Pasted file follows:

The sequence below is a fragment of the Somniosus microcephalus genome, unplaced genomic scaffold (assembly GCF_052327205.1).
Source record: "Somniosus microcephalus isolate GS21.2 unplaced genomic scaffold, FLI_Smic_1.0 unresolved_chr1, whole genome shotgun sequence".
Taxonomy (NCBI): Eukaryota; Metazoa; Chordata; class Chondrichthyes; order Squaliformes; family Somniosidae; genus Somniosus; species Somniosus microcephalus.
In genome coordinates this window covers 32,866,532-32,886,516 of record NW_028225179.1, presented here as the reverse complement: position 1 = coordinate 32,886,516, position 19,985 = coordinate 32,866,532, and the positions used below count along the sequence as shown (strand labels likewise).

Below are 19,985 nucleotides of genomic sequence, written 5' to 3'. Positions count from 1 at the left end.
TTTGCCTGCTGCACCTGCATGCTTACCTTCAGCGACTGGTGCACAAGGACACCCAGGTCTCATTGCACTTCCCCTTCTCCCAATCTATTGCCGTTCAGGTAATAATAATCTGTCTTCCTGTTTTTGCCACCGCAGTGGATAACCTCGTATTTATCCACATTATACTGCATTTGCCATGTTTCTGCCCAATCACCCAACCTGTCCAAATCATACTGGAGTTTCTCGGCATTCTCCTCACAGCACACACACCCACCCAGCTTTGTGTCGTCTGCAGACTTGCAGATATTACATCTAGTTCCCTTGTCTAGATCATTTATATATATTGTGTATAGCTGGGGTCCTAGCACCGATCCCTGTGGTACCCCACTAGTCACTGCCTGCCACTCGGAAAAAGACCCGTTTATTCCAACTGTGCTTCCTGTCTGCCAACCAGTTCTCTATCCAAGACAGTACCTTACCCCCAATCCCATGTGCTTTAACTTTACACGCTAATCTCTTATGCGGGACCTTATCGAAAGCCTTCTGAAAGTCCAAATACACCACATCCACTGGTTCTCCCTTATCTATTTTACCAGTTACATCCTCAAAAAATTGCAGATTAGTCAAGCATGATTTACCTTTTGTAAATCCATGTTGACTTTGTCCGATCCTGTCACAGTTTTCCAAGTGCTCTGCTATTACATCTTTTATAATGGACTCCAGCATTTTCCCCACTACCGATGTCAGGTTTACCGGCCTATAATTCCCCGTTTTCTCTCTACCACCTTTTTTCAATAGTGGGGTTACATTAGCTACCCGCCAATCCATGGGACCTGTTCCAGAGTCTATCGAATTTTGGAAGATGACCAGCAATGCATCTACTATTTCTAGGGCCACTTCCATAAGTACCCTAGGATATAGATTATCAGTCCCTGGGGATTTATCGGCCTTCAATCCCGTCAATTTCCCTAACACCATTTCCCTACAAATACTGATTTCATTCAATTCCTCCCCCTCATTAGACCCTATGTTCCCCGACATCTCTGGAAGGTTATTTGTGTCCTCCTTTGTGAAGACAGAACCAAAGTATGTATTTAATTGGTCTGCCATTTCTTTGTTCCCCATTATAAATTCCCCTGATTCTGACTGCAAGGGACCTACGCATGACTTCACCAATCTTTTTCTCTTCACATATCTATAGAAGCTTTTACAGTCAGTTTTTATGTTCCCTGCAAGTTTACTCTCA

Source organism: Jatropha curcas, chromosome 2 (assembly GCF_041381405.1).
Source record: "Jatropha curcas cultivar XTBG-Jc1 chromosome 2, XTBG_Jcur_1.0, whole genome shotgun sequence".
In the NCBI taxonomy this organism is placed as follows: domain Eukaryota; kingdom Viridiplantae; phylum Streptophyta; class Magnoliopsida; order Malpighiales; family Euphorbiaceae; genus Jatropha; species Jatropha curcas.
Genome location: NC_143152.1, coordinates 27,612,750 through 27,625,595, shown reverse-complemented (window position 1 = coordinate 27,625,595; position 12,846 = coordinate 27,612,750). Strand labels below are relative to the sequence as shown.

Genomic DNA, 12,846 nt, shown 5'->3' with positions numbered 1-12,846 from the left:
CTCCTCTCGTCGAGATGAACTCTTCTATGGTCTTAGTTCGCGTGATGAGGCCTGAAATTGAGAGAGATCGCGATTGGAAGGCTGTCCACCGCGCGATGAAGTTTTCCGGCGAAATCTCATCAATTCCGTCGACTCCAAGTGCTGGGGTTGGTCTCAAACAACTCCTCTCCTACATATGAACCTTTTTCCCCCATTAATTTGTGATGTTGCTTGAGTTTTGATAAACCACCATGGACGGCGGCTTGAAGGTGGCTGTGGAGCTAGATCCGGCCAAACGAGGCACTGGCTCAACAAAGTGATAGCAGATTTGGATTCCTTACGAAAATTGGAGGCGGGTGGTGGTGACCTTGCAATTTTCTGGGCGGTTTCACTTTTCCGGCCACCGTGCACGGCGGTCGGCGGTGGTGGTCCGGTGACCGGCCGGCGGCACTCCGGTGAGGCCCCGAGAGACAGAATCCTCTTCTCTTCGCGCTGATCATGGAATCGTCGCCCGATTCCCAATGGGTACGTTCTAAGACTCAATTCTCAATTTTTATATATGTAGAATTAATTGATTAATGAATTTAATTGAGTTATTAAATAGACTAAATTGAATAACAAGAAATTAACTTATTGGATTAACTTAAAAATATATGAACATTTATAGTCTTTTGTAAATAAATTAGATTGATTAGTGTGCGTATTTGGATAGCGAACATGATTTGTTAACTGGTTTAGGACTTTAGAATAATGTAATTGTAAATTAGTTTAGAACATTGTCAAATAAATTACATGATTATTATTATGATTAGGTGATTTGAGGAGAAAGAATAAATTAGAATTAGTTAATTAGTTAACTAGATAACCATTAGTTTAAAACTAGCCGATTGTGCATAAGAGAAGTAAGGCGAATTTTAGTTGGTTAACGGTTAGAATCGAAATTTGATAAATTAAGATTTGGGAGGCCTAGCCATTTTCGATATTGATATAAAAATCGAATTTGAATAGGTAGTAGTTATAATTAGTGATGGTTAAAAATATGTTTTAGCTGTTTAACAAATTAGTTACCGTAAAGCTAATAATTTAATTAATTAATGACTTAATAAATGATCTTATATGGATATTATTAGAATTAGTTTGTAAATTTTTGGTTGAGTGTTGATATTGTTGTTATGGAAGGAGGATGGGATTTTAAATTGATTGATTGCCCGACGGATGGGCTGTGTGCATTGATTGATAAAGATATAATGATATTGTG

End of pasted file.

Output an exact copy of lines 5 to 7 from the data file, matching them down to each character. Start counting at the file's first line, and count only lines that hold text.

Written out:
Below are 19,985 nucleotides of genomic sequence, written 5' to 3'. Positions count from 1 at the left end.
TTTGCCTGCTGCACCTGCATGCTTACCTTCAGCGACTGGTGCACAAGGACACCCAGGTCTCATTGCACTTCCCCTTCTCCCAATCTATTGCCGTTCAGGTAATAATAATCTGTCTTCCTGTTTTTGCCACCGCAGTGGATAACCTCGTATTTATCCACATTATACTGCATTTGCCATGTTTCTGCCCAATCACCCAACCTGTCCAAATCATACTGGAGTTTCTCGGCATTCTCCTCACAGCACACACACCCACCCAGCTTTGTGTCGTCTGCAGACTTGCAGATATTACATCTAGTTCCCTTGTCTAGATCATTTATATATATTGTGTATAGCTGGGGTCCTAGCACCGATCCCTGTGGTACCCCACTAGTCACTGCCTGCCACTCGGAAAAAGACCCGTTTATTCCAACTGTGCTTCCTGTCTGCCAACCAGTTCTCTATCCAAGACAGTACCTTACCCCCAATCCCATGTGCTTTAACTTTACACGCTAATCTCTTATGCGGGACCTTATCGAAAGCCTTCTGAAAGTCCAAATACACCACATCCACTGGTTCTCCCTTATCTATTTTACCAGTTACATCCTCAAAAAATTGCAGATTAGTCAAGCATGATTTACCTTTTGTAAATCCATGTTGACTTTGTCCGATCCTGTCACAGTTTTCCAAGTGCTCTGCTATTACATCTTTTATAATGGACTCCAGCATTTTCCCCACTACCGATGTCAGGTTTACCGGCCTATAATTCCCCGTTTTCTCTCTACCACCTTTTTTCAATAGTGGGGTTACATTAGCTACCCGCCAATCCATGGGACCTGTTCCAGAGTCTATCGAATTTTGGAAGATGACCAGCAATGCATCTACTATTTCTAGGGCCACTTCCATAAGTACCCTAGGATATAGATTATCAGTCCCTGGGGATTTATCGGCCTTCAATCCCGTCAATTTCCCTAACACCATTTCCCTACAAATACTGATTTCATTCAATTCCTCCCCCTCATTAGACCCTATGTTCCCCGACATCTCTGGAAGGTTATTTGTGTCCTCCTTTGTGAAGACAGAACCAAAGTATGTATTTAATTGGTCTGCCATTTCTTTGTTCCCCATTATAAATTCCCCTGATTCTGACTGCAAGGGACCTACGCATGACTTCACCAATCTTTTTCTCTTCACATATCTATAGAAGCTTTTACAGTCAGTTTTTATGTTCCCTGCAAGTTTACTCTCA

Source organism: Jatropha curcas, chromosome 2 (assembly GCF_041381405.1).